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Multiple Radio Access Integration of Voice and Data Traffic

Presentation by P.Kaythry AP/ECE SSN College of Engineering

Access Methods for Integrated Services


Single wireless system - Voice, data & Multimedia applications. Problem is Multiuser access. One category of service unsuitable for other Requirements of Data Packets & Voice Packets Different Multiple access methods Assign different frequency bands to isochronous (voice) and asynchronous (data). Integration Better use of BW, Simple radio

Data Integration in Voice Oriented Networks


FDMA, TDMA, CDMA Economic incentive - using same medium, frequency, antenna, possible same terminal etc. Technical incentive: 1. Fixed assignment access method for voice certain users unused resources wasted 2. Two way conversation does not use resource fully

N- Voice channels for given area Overall call generated in the area Nidle No. of idle channel

Idle time for a voice channel T average length of time a channel is idle

All voice channels occupied periods are short and infrequent acceptable for data applications Specific channels data only Block-out period no dedicated channel for data

Ta - average active data available for data

Movable boundary TDMA scheme with silence detection


Used in T1 carrier telephone networks maximize no. of voice users & integrate data transmission into the channel. TDMA framed polling protocol integration in WLAN Frame - voice slots for both traffic with voice priority Boundary moves according to no. of active voice packets in each frame.

Movable boundary TDMA scheme with silence detection

Voice Integration in Data Oriented Networks


Synchronization b/w rx & tr. use assignment based protocols for integration Synchronous system control on delay for voice traffic but less flexibility for data. Asynchronous approach no explicit synchronization , uses protocols for packet data networks voice packets complicated handling to limit delay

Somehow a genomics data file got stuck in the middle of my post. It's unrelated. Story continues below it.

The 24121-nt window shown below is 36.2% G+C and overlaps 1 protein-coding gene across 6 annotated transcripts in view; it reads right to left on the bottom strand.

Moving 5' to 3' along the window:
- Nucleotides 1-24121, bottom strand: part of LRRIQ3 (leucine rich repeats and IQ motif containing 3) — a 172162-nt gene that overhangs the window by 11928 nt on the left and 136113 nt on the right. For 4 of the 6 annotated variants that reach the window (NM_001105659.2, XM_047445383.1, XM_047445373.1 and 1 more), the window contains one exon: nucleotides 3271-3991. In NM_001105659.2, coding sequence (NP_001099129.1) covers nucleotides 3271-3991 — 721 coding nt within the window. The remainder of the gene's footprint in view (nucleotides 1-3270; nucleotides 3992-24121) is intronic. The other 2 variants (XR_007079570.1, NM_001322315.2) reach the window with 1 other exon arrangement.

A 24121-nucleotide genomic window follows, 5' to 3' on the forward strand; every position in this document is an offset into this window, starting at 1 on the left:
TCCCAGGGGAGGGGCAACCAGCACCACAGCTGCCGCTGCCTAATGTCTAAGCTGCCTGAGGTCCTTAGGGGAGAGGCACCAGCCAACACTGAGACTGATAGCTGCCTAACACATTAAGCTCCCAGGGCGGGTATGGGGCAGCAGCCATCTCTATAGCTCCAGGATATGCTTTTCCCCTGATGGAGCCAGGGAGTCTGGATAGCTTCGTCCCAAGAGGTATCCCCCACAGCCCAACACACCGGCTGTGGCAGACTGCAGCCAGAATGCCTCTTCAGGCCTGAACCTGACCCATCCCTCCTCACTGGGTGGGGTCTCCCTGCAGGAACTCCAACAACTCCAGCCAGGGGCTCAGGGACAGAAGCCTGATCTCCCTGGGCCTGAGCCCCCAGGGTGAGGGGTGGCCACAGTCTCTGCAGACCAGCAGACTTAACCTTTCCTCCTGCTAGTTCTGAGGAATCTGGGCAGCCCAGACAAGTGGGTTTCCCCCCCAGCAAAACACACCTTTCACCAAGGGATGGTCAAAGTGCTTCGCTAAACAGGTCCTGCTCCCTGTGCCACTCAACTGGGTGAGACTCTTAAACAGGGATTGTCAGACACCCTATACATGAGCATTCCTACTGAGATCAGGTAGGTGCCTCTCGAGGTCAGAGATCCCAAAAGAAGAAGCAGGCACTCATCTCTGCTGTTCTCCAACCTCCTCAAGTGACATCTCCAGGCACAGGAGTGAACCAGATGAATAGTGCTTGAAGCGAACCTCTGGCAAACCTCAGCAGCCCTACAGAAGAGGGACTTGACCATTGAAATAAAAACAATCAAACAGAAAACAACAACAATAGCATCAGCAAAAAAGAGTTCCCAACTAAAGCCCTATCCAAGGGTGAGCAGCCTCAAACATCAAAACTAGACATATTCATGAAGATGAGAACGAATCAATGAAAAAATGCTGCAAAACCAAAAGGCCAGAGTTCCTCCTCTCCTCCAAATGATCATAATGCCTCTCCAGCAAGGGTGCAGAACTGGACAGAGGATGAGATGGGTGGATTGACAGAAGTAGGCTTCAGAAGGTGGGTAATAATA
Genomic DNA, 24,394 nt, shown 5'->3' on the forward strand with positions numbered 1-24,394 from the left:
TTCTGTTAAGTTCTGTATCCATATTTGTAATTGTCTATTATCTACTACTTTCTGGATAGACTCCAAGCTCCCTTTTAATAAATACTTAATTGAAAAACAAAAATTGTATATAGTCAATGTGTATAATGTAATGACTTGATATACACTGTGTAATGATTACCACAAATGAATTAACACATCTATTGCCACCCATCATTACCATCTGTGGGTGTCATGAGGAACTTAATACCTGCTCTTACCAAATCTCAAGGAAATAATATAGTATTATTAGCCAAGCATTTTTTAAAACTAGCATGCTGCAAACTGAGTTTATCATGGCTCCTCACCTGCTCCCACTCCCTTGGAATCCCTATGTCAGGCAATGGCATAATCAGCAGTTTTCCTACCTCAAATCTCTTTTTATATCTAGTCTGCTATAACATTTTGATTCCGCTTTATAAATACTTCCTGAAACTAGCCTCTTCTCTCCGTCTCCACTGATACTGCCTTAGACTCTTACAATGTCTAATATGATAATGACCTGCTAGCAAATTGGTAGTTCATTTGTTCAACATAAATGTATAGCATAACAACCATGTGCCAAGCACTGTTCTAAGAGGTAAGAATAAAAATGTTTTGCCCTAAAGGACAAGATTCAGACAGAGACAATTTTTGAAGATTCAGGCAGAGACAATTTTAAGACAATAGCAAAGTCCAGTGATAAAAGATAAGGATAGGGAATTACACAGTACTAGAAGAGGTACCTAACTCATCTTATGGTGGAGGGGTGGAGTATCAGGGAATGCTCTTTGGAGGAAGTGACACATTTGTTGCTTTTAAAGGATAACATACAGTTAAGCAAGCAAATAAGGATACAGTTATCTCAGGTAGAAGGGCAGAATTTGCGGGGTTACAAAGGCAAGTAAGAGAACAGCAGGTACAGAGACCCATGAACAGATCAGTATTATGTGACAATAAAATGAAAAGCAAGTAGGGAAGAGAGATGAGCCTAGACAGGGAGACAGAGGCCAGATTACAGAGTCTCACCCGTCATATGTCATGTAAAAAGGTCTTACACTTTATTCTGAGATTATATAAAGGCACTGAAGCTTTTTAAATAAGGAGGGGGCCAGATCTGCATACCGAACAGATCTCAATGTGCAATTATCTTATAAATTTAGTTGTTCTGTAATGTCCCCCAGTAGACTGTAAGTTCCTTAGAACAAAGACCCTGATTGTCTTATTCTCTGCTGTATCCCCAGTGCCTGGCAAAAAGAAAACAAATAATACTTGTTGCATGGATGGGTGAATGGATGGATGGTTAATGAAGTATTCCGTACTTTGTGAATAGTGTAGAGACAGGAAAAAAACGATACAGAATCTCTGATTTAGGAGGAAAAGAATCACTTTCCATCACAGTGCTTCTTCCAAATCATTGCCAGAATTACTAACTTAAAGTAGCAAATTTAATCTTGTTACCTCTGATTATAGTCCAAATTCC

Contention based protocols suited for many users, low average data rate, high peak rates little centralized control Inefficient sharing the resource, throughput decreases, delay increases Internet and wireless age

QoS - wire line voice quality voice user ( PSTN ) 64kbps, 100 ms Cellular telephone low QoS (fading, dropped calls handoff, coverage etc.) 3G cellular telephony & PCS better QoS Voice over Internet /IP Popularity of Internet, packet switching with contention access, quality of voice call is low, but international calls - incentive ca VOIP for WLAN - Contention based access methods

QoS in Voice Services

Capacity of a WLAN with voice & data


WLAN stock market hall mobile users requirement Mathematical frame work to compare the capacity performance of WLAN WLAN TCP/IP What is no. of telephone calls can be carried with given amount of data? What is the maximum data traffic per user for given number of voice users?

Select a speech coder Using IP- two options for sending packets TCP and UDP UDP streaming protocol, features - BW saturation under heavy traffic TCP requirements demand additional overhead increases delay, reduces throughput. TCP for data packets - accuracy of info., UDP for voice handle delay

Human ear sensitive to time delay 200 ms Total packet delay queuing delay , channel transfer delay

IP telephony using WLANS


No. of voice channels supported using UDP over CSMA in WLAN with data transmission Contention based packet switched network and assignment based circuit switched network are different. To regulate Jitter - buffer is used, performance related to size of buffer

Packets sent at fixed intervals arrive at variety of delays Overall delay minimum network delay + individual jitter per packet Buffer is used

Packet drop rate 1% is acceptable Increase the length of jitter compensation buffer additional over all delay at rx. Length of jitter parameter is adjusted by changing length of buffer

References
Principles of Wireless Network A unified approach by Kevth Pahlavan and Prashanth Krishnamurthy